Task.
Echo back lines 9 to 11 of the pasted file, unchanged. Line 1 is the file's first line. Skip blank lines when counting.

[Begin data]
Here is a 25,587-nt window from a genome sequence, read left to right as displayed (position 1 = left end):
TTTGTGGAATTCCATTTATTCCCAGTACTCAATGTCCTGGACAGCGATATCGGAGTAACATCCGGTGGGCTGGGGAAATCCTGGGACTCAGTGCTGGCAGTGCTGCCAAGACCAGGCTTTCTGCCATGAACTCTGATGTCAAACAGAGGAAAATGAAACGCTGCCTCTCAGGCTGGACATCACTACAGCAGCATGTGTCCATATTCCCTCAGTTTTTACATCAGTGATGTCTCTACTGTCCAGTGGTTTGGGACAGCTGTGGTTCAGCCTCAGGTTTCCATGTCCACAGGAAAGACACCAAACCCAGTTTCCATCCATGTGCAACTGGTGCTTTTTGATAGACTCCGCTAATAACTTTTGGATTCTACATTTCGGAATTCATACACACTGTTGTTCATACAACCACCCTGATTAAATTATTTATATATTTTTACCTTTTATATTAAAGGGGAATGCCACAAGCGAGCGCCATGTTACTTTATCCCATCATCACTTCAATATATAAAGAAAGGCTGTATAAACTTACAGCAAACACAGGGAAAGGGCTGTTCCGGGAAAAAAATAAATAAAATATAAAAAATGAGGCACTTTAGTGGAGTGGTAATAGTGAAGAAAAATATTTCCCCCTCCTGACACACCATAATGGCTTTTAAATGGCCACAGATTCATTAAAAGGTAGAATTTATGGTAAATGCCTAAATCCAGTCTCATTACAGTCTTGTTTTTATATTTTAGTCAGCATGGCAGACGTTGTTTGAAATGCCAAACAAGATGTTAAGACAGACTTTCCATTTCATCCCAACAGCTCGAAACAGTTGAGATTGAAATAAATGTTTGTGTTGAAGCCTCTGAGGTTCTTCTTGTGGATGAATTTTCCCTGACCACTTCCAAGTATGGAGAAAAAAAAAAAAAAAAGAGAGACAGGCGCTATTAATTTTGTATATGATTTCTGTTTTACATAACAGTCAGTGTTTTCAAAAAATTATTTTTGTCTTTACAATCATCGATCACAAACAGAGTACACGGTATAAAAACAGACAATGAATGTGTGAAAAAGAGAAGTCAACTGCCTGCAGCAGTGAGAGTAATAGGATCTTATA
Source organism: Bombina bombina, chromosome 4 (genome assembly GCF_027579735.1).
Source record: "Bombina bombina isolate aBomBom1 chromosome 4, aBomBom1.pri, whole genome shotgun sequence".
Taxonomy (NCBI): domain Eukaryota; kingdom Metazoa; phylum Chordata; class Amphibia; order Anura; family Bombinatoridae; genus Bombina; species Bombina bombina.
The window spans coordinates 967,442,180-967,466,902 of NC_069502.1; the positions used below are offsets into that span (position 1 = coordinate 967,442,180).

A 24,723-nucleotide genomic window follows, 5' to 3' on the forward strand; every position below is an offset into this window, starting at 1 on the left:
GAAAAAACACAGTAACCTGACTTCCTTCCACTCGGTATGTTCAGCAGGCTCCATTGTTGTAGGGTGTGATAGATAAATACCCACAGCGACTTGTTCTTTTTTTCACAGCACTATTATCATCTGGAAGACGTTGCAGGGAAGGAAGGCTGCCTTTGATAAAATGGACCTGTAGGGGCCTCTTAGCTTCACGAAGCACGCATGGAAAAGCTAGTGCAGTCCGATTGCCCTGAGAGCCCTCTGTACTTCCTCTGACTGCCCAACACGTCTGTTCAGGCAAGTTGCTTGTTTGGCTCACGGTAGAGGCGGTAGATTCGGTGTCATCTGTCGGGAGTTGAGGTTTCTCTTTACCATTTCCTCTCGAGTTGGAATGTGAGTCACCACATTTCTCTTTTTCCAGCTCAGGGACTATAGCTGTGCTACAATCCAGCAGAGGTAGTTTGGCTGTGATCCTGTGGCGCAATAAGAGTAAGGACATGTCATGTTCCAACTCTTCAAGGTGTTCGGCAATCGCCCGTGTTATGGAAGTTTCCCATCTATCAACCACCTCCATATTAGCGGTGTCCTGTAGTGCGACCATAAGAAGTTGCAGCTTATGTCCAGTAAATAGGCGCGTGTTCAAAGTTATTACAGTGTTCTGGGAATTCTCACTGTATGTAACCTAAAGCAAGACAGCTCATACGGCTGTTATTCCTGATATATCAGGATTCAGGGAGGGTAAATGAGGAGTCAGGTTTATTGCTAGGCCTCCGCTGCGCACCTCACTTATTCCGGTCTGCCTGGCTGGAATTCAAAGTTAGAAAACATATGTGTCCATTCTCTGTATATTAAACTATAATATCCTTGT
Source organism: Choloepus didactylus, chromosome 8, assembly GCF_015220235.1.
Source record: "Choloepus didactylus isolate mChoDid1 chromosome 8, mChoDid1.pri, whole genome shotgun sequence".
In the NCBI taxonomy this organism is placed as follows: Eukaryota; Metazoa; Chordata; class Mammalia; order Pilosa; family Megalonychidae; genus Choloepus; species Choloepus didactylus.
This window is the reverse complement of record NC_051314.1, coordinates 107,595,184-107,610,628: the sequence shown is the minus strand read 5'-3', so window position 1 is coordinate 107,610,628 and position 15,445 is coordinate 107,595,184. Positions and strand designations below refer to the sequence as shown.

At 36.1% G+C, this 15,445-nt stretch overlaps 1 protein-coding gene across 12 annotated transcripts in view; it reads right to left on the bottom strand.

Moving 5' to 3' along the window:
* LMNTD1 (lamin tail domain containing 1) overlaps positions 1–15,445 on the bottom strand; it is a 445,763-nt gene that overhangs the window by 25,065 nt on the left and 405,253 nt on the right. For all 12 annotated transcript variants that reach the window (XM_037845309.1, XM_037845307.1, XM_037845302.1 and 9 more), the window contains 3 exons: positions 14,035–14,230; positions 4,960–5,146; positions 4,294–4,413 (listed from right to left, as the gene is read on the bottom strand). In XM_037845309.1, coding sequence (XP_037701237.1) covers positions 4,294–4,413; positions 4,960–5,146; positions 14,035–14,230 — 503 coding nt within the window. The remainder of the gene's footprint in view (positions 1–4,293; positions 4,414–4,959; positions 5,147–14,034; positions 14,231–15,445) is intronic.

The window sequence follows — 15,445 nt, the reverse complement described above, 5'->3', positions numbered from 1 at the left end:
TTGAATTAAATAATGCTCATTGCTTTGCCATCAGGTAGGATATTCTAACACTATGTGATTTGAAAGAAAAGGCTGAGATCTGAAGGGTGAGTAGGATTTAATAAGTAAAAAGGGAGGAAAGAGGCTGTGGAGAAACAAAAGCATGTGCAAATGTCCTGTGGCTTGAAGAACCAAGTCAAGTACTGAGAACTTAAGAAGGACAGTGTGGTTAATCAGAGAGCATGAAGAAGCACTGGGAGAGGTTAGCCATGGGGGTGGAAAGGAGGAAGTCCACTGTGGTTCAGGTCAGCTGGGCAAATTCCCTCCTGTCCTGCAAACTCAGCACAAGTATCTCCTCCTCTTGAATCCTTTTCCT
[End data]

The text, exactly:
Source organism: Choloepus didactylus, chromosome 8, assembly GCF_015220235.1.
Source record: "Choloepus didactylus isolate mChoDid1 chromosome 8, mChoDid1.pri, whole genome shotgun sequence".
In the NCBI taxonomy this organism is placed as follows: Eukaryota; Metazoa; Chordata; class Mammalia; order Pilosa; family Megalonychidae; genus Choloepus; species Choloepus didactylus.